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MIT researchers show quantum entanglement could make atomic clocks more accurate

It could help scientists explore issues such as the effect of gravity on time.
A laser measuring an atom's movement in an atomic clock
Kris Holt
Kris Holt|@krisholt|December 17, 2020 10:48 AM

MIT researchers have designed a method that they say could help build the most precise atomic clock to date. Their approach could help scientists explore questions such as the effect of gravity on the passage of time and whether time changes as the universe gets older. More accurate atomic clocks would even be sensitive enough to detect dark matter and gravitational waves.

The researchers, who published their findings in a paper in Nature, used a different method from existing atomic clocks to achieve greater accuracy. Instead of measuring randomly oscillating atoms, their design centers around quantumly entangled atoms. The atoms are correlated in a way that's "impossible according to the laws of classical physics."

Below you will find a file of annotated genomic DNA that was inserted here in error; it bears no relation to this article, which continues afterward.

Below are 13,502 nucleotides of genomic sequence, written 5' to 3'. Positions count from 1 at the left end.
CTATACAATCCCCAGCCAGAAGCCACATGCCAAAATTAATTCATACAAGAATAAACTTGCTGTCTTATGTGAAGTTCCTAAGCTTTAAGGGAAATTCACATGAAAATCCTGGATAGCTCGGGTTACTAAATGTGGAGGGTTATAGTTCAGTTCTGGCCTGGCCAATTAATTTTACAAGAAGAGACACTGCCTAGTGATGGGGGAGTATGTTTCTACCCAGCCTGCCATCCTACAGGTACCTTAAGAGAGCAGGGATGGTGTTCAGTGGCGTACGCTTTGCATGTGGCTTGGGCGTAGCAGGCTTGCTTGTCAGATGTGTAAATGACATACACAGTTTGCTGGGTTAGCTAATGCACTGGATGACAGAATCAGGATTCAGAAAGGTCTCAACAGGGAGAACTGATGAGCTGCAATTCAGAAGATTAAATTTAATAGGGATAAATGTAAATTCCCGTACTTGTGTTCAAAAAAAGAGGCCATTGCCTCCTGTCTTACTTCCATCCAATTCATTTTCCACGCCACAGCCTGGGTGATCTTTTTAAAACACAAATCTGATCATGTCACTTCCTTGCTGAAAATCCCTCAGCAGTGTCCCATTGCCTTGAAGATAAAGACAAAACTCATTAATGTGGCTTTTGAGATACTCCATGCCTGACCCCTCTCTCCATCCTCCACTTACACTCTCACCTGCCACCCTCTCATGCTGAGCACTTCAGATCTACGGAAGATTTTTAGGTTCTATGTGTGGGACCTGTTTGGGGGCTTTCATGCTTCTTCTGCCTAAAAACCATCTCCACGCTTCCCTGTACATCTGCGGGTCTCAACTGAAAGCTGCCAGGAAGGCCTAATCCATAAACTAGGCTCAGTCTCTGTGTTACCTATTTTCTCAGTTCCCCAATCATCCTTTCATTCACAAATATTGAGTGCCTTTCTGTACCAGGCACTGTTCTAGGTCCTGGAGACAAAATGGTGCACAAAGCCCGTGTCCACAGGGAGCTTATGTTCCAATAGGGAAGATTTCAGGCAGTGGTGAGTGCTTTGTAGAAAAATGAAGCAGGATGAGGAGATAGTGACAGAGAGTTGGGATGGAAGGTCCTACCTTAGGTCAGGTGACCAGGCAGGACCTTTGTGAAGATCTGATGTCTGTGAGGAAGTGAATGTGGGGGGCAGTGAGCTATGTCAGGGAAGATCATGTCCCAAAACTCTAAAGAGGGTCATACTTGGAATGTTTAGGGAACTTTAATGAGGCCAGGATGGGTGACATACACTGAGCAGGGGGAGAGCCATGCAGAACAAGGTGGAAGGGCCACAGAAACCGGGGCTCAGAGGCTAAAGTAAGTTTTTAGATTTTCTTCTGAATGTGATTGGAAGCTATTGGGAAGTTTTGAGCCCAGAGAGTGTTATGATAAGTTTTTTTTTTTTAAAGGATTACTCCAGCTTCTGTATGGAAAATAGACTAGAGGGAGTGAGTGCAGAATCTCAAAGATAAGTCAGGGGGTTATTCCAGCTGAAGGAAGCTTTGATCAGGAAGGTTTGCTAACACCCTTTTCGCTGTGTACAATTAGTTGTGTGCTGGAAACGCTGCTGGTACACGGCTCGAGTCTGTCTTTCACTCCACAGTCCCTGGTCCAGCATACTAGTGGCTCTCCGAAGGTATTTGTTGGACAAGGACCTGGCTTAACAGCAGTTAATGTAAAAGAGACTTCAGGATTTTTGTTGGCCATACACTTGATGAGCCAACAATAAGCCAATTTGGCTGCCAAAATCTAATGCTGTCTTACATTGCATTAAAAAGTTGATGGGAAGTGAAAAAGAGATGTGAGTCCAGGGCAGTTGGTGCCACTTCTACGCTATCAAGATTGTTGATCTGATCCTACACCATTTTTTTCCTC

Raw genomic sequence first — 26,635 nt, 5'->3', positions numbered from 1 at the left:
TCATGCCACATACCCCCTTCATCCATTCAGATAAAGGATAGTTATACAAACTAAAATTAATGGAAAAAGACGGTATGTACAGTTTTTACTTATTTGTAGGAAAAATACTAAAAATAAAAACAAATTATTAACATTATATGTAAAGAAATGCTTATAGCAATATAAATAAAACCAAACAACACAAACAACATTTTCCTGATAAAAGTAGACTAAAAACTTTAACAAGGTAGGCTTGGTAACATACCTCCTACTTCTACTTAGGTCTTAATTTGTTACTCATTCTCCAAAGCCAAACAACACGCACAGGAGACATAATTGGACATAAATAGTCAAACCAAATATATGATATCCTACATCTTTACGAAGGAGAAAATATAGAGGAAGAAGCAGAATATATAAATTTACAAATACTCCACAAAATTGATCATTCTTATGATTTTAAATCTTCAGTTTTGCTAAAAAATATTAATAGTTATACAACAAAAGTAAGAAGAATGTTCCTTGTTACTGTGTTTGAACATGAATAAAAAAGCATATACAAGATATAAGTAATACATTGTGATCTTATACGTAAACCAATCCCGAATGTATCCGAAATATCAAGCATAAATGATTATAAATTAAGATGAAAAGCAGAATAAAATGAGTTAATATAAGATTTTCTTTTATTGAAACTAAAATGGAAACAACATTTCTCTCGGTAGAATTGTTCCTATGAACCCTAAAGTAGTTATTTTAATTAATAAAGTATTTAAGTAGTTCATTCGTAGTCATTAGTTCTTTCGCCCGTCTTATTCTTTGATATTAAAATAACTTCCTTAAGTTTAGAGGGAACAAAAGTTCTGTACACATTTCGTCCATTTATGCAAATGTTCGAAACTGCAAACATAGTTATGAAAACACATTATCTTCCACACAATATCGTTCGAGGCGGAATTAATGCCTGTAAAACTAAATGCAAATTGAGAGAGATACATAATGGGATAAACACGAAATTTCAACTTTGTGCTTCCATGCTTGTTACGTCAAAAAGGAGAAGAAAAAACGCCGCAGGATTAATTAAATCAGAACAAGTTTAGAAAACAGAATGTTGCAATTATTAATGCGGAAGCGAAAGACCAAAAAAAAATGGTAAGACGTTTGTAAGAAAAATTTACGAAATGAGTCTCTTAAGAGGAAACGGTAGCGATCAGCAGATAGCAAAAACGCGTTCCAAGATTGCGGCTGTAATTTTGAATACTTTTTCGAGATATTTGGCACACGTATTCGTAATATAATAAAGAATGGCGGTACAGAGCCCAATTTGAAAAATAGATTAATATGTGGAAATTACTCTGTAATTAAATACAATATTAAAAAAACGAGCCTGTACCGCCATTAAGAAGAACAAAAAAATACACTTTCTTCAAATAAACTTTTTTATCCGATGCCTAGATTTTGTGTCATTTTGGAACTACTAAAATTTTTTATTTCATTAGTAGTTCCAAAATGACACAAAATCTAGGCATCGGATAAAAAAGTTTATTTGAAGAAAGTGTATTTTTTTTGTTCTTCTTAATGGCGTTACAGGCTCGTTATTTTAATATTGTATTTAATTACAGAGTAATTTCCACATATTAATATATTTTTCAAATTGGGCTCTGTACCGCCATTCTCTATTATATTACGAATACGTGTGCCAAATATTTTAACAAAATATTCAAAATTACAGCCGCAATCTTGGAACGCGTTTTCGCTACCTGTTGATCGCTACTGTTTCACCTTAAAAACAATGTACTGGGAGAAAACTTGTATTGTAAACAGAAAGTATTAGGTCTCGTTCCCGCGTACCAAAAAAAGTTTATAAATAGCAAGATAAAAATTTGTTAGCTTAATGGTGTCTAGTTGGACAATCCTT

The team entangled around 350 atoms of ytterbium. The rare earth element's atoms oscillate at the same frequency as visible light, or 100,000 times more often per second than cesium, the element used in other atomic clocks. If scientists can track those oscillations precisely, they "can use the atoms to distinguish ever smaller intervals of time," MIT notes.

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Were the most advanced atomic clocks adapted to use this method and they'd been around since the beginning of the universe (some 14 billion years ago), researchers believe they'd be accurate to within less than a tenth of a second. The most advanced atomic clocks would be off by around half a second over the same timeframe with their current setups.

Update (12/18): An earlier version of this article said researchers built an atomic clock based on this technique. According to the team, their goal is to build one, however so far “what we have done is a demonstration that quantum entanglement could help build the most precise clock.”

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MIT researchers show quantum entanglement could make atomic clocks more accurate